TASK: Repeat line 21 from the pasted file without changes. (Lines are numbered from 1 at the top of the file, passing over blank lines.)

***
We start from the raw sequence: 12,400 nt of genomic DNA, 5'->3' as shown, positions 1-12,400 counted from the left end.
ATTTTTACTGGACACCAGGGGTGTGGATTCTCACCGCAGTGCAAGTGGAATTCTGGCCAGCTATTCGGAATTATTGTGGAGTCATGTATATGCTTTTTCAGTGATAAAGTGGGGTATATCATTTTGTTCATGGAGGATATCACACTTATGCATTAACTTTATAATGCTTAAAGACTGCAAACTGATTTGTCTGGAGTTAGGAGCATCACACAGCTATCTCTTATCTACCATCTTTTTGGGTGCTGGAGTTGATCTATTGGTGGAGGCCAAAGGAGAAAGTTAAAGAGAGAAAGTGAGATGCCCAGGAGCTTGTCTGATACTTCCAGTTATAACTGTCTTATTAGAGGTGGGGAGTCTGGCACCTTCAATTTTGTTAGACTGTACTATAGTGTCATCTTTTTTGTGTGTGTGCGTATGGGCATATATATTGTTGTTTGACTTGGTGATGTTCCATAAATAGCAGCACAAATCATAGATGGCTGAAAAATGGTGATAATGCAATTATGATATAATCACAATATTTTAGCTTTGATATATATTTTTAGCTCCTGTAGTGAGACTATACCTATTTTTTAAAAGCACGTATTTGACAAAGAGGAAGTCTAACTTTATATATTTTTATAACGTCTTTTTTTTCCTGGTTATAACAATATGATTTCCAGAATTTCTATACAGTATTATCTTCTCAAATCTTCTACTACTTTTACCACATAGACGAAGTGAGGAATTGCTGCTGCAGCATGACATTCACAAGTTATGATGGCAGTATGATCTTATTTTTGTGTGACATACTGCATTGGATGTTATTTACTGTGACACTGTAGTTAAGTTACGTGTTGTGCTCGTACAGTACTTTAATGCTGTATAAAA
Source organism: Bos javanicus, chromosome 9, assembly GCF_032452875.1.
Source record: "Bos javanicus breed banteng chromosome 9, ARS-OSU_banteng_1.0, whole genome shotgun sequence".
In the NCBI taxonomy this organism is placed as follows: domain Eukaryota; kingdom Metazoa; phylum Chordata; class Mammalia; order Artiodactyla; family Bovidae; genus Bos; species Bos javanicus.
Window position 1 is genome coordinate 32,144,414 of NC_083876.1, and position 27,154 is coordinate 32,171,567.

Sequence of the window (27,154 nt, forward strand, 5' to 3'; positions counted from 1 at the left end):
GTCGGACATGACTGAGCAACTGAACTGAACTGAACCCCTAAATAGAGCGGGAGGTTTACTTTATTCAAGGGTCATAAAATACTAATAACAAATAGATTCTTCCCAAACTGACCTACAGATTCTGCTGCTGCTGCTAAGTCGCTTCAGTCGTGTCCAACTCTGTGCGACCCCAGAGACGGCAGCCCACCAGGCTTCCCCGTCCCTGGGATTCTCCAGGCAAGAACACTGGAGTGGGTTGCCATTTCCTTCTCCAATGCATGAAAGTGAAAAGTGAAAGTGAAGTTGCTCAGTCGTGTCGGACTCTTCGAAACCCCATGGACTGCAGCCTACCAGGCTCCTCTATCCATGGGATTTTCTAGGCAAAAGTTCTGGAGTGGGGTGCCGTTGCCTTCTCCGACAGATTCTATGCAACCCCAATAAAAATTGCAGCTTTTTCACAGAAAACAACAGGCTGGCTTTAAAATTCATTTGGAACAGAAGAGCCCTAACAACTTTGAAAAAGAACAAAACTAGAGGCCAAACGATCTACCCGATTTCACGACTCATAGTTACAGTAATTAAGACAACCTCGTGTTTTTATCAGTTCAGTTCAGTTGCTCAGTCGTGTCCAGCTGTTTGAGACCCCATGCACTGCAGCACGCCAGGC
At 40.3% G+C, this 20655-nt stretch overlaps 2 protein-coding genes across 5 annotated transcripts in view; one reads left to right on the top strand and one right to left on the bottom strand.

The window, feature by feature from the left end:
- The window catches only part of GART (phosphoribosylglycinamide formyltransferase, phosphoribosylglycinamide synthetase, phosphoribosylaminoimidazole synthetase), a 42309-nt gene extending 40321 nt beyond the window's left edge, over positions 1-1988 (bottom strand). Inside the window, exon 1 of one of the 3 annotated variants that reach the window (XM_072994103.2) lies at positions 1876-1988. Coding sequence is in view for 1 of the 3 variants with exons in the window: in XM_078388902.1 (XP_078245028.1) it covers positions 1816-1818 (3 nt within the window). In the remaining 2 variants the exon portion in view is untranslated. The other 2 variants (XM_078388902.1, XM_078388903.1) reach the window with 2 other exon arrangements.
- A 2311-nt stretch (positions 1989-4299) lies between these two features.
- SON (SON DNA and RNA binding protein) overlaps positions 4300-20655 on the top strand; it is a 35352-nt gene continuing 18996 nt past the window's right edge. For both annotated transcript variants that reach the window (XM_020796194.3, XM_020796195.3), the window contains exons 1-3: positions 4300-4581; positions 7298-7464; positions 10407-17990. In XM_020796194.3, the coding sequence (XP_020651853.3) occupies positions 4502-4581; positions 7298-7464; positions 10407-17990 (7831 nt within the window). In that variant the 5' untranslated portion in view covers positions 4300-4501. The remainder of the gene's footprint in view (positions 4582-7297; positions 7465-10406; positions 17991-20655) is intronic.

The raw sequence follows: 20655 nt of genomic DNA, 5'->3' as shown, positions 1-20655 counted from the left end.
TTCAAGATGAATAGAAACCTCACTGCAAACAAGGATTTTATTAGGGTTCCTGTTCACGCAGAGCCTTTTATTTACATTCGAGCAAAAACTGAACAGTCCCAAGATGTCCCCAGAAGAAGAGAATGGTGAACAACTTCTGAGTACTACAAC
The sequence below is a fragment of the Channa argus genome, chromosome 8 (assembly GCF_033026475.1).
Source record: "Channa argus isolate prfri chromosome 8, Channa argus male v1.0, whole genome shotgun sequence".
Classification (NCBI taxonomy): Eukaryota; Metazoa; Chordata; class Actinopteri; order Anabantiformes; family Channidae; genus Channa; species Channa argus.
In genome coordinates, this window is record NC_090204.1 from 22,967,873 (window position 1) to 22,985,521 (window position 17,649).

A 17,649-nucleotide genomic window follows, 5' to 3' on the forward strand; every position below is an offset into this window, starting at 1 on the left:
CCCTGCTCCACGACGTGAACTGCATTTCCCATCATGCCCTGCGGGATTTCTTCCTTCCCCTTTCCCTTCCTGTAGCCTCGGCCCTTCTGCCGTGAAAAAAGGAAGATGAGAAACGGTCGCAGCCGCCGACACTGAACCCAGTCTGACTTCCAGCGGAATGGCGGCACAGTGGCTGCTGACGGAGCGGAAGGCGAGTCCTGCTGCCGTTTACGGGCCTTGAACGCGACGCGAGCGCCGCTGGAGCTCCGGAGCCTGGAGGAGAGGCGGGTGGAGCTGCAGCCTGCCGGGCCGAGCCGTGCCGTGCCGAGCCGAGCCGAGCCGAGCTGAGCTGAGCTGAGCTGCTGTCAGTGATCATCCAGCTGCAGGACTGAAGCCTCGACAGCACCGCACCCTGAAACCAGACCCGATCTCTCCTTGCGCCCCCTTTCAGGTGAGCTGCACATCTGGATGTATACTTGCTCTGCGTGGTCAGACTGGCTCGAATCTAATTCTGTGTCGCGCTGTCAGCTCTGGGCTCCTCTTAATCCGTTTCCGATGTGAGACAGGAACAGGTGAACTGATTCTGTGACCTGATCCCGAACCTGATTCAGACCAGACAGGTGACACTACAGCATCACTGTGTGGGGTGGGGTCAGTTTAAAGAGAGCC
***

CCCTGCTCCACGACGTGAACTGCATTTCCCATCATGCCCTGCGGGATTTCTTCCTTCCCCTTTCCCTTCCTGTAGCCTCGGCCCTTCTGCCGTGAAAAAAGGAAGATGAGAAACGGTCGCAGCCGCCGACACTGAACCCAGTCTGACTTCCAGCGGAATGGCGGCACAGTGGCTGCTGACGGAGCGGAAGGCGAGTCCTGCTGCCGTTTACGGGCCTTGAACGCGACGCGAGCGCCGCTGGAGCTCCGGAGCCTGGAGGAGAGGCGGGTGGAGCTGCAGCCTGCCGGGCCGAGCCGTGCCGTGCCGAGCCGAGCCGAGCCGAGCTGAGCTGAGCTGAGCTGCTGTCAGTGATCATCCAGCTGCAGGACTGAAGCCTCGACAGCACCGCACCCTGAAACCAGACCCGATCTCTCCTTGCGCCCCCTTTCAGGTGAGCTGCACATCTGGATGTATACTTGCTCTGCGTGGTCAGACTGGCTCGAATCTAATTCTGTGTCGCGCTGTCAGCTCTGGGCTCCTCTTAATCCGTTTCCGATGTGAGACAGGAACAGGTGAACTGATTCTGTGACCTGATCCCGAACCTGATTCAGACCAGACAGGTGACACTACAGCATCACTGTGTGGGGTGGGGTCAGTTTAAAGAGAGCC